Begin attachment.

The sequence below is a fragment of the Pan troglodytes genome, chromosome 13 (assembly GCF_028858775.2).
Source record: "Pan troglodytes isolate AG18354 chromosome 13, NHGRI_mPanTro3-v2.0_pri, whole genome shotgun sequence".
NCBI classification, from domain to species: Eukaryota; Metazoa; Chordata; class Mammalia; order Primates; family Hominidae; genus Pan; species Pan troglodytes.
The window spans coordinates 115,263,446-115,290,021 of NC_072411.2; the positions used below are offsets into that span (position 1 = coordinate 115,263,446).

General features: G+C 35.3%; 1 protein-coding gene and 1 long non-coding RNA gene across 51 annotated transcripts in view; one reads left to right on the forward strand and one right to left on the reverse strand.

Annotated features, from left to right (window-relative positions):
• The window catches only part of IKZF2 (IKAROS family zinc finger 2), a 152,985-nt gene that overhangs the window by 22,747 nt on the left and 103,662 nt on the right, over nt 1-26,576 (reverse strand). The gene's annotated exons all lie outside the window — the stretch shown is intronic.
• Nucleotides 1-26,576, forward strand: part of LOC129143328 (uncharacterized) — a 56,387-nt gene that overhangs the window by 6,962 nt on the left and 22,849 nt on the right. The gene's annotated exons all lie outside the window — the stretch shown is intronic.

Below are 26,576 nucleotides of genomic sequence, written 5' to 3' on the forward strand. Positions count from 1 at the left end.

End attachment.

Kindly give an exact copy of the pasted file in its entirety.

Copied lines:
The sequence below is a fragment of the Pan troglodytes genome, chromosome 13 (assembly GCF_028858775.2).
Source record: "Pan troglodytes isolate AG18354 chromosome 13, NHGRI_mPanTro3-v2.0_pri, whole genome shotgun sequence".
NCBI classification, from domain to species: Eukaryota; Metazoa; Chordata; class Mammalia; order Primates; family Hominidae; genus Pan; species Pan troglodytes.
The window spans coordinates 115,263,446-115,290,021 of NC_072411.2; the positions used below are offsets into that span (position 1 = coordinate 115,263,446).

General features: G+C 35.3%; 1 protein-coding gene and 1 long non-coding RNA gene across 51 annotated transcripts in view; one reads left to right on the forward strand and one right to left on the reverse strand.

Annotated features, from left to right (window-relative positions):
• The window catches only part of IKZF2 (IKAROS family zinc finger 2), a 152,985-nt gene that overhangs the window by 22,747 nt on the left and 103,662 nt on the right, over nt 1-26,576 (reverse strand). The gene's annotated exons all lie outside the window — the stretch shown is intronic.
• Nucleotides 1-26,576, forward strand: part of LOC129143328 (uncharacterized) — a 56,387-nt gene that overhangs the window by 6,962 nt on the left and 22,849 nt on the right. The gene's annotated exons all lie outside the window — the stretch shown is intronic.

Below are 26,576 nucleotides of genomic sequence, written 5' to 3' on the forward strand. Positions count from 1 at the left end.